In August, a district court in New Jersey issued a significant decision addressing the issue of whether, and under what circumstances, the posting of materials on the Internet destroys trade secret status. SyncSort Inc. v. Innovative Routines, Int’l, Inc., Civ. No. 04-3623, 2011 U.S. Dist. LEXIS 92321, (D.N.J. August 18, 2011). Rather than adopting a bright-line rule, the court conducted a more nuanced, fact-specific analysis before ultimately concluding that plaintiff’s proprietary UNIX command language was sufficiently “secret” to merit trade secret protection, despite several public disclosures of the command language on the Internet.
Plaintiff, SyncSort Incorporated (SyncSort) and the defendant Innovative Routines International, Inc. (IRI), are competitors who develop and sell data transformation software. SyncSort produces and licenses a data transformation software product called SyncSort UNIX, which relies on the use of a proprietary command language that SyncSort had been developing since the early 1990s. SyncSort took various precautions to ensure that the elements and workings of the command language would not become publicly known, such as requiring all SyncSort employees to enter into confidentiality agreements, and implementing a firewall to prevent outsiders from obtaining access to SyncSort’s internal computer network. SyncSort also applied confidentiality labels to all readable materials, including the comprehensive Reference Guide defining the commands, parameters and syntax and formal grammar definitions of the SyncSort UNIX command language.
In 2000, IRI developed a computer program that was capable of translating scripts written in the SyncSort command language into scripts that would be compatible with IRI’s competing software product. The creation of this translation program required extensive knowledge of SyncSort’s command language. After IRI’s launch of the competing product, SyncSort filed suit alleging that IRI developed its translation programs using pilfered scripts from the SyncSort UNIX command language as well as the confidential Reference Guide. In response to the allegations, IRI produced evidence that various snippets of the command language, as well as the Reference Guide in its entirety, had been posted on the Internet and that such public exposure had automatically destroyed the trade secret status of any information contained in those postings.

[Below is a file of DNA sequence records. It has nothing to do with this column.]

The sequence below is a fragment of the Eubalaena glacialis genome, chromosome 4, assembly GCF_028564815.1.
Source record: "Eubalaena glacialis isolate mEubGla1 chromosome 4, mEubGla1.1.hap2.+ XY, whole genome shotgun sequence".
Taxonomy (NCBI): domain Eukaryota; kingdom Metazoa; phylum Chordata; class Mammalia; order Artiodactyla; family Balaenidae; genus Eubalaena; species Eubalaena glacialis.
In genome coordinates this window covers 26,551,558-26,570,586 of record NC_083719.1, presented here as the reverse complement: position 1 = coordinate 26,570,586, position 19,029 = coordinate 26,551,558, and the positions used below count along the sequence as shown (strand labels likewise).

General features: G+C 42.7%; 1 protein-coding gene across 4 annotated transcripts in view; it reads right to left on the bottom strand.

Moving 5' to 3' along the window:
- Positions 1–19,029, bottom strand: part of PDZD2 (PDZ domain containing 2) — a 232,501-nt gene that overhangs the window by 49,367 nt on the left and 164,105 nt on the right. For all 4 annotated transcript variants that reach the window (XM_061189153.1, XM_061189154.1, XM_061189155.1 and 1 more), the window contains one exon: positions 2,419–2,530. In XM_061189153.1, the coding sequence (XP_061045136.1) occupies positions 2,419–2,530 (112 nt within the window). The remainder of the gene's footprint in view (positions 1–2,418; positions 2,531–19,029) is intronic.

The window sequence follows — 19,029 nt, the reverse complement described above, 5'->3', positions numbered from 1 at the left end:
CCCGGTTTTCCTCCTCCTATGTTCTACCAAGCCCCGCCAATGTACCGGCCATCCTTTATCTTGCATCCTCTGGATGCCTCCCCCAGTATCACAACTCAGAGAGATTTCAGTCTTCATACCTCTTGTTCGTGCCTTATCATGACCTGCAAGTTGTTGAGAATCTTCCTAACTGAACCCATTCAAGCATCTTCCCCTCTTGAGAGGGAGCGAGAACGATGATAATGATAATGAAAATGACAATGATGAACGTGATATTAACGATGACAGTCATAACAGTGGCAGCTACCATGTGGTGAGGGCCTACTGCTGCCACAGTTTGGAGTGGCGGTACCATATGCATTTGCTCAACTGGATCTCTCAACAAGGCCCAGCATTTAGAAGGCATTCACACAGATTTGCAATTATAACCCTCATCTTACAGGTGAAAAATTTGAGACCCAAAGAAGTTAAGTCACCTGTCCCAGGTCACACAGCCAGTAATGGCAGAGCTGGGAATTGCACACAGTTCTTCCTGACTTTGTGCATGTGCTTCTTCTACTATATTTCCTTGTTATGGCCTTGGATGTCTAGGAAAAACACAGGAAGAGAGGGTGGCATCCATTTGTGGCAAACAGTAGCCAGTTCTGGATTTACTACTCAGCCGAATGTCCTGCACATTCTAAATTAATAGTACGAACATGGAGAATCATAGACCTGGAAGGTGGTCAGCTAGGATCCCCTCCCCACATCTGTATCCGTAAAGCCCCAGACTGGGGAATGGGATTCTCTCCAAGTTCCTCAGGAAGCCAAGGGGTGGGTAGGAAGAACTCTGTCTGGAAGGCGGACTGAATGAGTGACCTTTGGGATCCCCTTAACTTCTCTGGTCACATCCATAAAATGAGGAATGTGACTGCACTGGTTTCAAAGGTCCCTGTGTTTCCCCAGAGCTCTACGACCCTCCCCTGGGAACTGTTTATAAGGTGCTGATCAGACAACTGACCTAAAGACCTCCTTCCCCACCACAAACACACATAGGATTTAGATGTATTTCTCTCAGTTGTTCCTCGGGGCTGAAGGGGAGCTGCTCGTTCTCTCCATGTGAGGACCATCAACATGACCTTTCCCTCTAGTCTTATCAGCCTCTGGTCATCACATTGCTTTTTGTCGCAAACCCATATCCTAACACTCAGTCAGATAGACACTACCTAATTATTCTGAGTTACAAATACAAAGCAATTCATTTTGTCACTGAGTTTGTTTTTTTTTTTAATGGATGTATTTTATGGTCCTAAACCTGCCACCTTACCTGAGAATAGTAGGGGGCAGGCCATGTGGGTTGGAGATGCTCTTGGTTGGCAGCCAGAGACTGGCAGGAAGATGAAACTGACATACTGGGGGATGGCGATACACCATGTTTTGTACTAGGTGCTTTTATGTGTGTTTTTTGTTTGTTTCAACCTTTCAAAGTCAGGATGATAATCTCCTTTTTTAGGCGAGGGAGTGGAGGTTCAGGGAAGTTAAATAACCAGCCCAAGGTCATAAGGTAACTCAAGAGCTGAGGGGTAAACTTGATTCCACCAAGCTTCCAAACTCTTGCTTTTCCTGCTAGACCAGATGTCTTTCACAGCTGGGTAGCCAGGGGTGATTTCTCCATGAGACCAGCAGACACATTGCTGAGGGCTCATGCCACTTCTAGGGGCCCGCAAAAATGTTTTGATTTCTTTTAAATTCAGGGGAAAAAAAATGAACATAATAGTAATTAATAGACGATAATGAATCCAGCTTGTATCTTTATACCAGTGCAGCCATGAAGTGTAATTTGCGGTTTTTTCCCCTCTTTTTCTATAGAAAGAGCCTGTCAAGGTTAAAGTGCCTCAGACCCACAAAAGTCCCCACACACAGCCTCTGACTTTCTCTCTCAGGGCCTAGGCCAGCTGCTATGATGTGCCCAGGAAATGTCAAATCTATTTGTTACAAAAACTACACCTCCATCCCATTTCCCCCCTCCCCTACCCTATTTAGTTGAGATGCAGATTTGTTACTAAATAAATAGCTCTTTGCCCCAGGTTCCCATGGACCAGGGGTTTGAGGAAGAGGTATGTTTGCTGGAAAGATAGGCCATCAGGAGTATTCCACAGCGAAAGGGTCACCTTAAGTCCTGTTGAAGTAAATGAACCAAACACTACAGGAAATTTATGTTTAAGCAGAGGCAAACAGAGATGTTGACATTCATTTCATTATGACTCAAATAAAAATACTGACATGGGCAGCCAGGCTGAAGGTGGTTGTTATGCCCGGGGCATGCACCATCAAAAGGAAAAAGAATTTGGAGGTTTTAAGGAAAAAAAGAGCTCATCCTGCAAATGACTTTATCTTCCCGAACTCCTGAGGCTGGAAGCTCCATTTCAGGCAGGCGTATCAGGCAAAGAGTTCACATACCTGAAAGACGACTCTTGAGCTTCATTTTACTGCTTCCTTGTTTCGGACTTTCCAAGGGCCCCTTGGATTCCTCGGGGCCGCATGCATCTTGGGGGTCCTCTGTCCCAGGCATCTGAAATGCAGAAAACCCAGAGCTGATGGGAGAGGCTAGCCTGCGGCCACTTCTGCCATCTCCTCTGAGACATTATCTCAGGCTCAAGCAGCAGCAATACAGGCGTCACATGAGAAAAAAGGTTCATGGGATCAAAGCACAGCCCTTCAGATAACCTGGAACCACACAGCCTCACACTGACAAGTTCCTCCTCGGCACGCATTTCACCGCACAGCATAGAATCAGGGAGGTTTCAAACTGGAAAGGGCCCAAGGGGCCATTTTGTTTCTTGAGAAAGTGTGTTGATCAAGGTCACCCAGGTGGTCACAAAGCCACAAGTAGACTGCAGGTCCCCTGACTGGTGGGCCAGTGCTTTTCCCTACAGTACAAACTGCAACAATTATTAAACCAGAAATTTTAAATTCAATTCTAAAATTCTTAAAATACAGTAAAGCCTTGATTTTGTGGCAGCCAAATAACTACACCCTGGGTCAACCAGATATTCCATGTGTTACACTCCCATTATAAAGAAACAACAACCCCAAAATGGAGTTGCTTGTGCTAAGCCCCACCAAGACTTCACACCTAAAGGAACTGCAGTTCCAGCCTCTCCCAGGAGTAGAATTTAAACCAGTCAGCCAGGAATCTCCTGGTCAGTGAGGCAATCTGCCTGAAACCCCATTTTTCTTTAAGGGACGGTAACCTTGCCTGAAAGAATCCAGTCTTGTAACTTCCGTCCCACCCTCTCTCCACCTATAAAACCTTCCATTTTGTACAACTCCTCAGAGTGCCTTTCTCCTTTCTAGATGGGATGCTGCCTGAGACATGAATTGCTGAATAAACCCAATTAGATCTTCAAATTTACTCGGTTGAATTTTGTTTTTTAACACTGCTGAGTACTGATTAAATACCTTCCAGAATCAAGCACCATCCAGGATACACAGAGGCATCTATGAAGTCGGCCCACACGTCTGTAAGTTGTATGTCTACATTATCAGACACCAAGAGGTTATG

But the judge declined to adopt this inflexible approach, emphasizing that “publication on the Internet may not destroy a secret if it is ‘sufficiently obscure or transient or otherwise limited so that it does not become generally known to the relevant people, i.e., potential competitors or other persons to whom the information would have some economic concern.’” Examining the content and context of each Internet posting, he determined that the publicly posted pieces of command language did not negate trade secret protection because the information contained in those postings was insufficient, either individually or in the aggregate, to develop the translator. Even though the judge acknowledged that the Reference Guide document would have provided IRI with sufficient information to develop the translator, the judge pointed to the lack of any evidence that competitors or other unauthorized persons had accessed or even attempted to access the Reference Guide on the two occasions it was posted on third-party foreign websites. The fact that SyncSort had taken measures to promptly remove the postings of the Reference Guide further supported the judge’s conclusion that these two isolated postings did not destroy the trade secret status of the information.
SyncSort’s rejection of the notion that trade secret status is automatically destroyed by Internet exposure is in line with several other district court decisions in recent years and serves as an important reminder that a well-established protocol for protecting trade secrets and other proprietary information, as well as swift actions to remove any unauthorized Internet postings of such information, may be sufficient to preserve trade secret protection for information that is unexpectedly posted